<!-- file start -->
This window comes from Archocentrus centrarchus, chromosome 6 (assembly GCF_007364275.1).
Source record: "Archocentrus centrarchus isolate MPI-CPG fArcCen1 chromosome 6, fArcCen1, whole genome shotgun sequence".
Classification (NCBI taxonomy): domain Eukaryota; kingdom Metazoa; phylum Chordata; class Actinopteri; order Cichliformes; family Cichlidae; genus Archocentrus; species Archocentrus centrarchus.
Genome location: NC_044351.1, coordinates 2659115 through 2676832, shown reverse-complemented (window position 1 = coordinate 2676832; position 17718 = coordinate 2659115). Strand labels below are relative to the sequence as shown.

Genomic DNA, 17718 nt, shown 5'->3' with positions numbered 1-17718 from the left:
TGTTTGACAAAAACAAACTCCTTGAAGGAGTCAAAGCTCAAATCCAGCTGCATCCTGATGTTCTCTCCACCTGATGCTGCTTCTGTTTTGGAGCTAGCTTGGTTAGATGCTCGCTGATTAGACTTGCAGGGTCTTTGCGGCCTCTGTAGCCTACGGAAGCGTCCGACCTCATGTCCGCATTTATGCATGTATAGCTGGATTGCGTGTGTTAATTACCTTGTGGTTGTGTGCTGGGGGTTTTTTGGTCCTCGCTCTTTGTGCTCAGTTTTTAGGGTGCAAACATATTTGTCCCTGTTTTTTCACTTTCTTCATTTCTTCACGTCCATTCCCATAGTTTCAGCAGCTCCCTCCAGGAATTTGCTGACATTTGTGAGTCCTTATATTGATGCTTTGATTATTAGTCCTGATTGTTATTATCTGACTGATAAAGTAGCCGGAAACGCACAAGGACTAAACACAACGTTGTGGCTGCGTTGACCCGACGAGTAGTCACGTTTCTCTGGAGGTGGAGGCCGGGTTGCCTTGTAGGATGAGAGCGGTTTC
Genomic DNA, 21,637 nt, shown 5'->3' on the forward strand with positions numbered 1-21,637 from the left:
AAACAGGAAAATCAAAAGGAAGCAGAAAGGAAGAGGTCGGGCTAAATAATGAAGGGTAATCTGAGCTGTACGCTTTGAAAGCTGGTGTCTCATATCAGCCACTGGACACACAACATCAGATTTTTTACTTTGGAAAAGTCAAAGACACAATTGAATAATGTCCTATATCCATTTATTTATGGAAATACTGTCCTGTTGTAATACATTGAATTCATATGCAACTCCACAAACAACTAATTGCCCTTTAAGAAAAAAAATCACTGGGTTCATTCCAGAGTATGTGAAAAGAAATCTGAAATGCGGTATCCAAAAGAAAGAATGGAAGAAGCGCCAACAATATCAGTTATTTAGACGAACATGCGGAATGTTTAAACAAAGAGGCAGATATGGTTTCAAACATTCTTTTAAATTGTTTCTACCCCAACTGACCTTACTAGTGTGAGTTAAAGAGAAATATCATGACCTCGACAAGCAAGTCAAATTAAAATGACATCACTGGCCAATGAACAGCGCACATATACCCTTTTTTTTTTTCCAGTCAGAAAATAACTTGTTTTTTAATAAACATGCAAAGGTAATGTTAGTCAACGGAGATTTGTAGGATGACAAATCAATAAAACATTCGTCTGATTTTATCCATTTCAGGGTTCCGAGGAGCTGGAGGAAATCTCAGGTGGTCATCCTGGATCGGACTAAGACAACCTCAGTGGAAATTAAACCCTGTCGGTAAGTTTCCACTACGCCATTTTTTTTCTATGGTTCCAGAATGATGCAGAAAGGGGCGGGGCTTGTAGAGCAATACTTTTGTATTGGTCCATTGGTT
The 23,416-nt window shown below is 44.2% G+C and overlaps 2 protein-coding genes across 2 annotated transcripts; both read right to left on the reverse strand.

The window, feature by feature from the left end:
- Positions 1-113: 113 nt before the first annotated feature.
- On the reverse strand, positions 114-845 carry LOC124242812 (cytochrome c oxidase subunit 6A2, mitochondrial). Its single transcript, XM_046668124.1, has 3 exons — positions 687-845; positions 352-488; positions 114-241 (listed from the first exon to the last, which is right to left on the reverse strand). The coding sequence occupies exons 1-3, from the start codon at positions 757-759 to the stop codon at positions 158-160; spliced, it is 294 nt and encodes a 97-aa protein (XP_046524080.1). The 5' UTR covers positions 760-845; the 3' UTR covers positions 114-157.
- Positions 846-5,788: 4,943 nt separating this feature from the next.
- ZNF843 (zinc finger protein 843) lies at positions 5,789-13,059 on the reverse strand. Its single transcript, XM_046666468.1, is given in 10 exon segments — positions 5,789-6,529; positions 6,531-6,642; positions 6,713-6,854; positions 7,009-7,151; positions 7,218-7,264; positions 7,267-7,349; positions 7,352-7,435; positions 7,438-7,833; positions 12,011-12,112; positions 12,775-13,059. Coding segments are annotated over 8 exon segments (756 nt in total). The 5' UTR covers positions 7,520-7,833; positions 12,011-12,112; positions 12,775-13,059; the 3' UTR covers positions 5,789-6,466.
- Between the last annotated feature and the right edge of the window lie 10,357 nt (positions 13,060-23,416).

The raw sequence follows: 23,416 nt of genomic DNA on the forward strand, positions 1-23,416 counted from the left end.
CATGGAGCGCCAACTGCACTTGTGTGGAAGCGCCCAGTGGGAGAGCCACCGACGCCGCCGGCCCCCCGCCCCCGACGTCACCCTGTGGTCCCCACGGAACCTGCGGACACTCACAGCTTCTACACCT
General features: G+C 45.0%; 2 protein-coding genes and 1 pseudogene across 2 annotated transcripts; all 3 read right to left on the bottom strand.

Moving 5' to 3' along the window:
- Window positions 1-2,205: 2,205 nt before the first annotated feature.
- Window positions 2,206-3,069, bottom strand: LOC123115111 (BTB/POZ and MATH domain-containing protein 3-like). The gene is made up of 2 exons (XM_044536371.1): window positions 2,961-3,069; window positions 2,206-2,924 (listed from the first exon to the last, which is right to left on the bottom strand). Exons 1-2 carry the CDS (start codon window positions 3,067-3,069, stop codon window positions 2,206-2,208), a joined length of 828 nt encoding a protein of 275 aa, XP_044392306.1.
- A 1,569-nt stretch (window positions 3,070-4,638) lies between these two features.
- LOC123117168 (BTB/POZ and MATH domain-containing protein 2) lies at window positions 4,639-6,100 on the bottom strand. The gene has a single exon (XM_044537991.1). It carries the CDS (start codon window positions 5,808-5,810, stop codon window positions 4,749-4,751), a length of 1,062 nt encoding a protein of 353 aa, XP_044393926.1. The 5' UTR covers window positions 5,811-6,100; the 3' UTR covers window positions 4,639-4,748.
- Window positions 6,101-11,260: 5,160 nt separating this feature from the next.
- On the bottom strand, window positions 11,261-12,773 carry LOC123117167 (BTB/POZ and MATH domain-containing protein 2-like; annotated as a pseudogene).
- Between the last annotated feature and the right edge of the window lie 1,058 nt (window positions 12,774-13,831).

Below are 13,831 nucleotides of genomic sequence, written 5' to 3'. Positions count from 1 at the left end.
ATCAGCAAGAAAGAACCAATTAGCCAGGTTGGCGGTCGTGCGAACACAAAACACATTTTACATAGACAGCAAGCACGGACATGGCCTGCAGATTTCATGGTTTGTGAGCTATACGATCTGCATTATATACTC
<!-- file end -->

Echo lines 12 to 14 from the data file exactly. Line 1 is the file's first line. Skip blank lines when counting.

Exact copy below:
- On the reverse strand, positions 114-845 carry LOC124242812 (cytochrome c oxidase subunit 6A2, mitochondrial). Its single transcript, XM_046668124.1, has 3 exons — positions 687-845; positions 352-488; positions 114-241 (listed from the first exon to the last, which is right to left on the reverse strand). The coding sequence occupies exons 1-3, from the start codon at positions 757-759 to the stop codon at positions 158-160; spliced, it is 294 nt and encodes a 97-aa protein (XP_046524080.1). The 5' UTR covers positions 760-845; the 3' UTR covers positions 114-157.
- Positions 846-5,788: 4,943 nt separating this feature from the next.
- ZNF843 (zinc finger protein 843) lies at positions 5,789-13,059 on the reverse strand. Its single transcript, XM_046666468.1, is given in 10 exon segments — positions 5,789-6,529; positions 6,531-6,642; positions 6,713-6,854; positions 7,009-7,151; positions 7,218-7,264; positions 7,267-7,349; positions 7,352-7,435; positions 7,438-7,833; positions 12,011-12,112; positions 12,775-13,059. Coding segments are annotated over 8 exon segments (756 nt in total). The 5' UTR covers positions 7,520-7,833; positions 12,011-12,112; positions 12,775-13,059; the 3' UTR covers positions 5,789-6,466.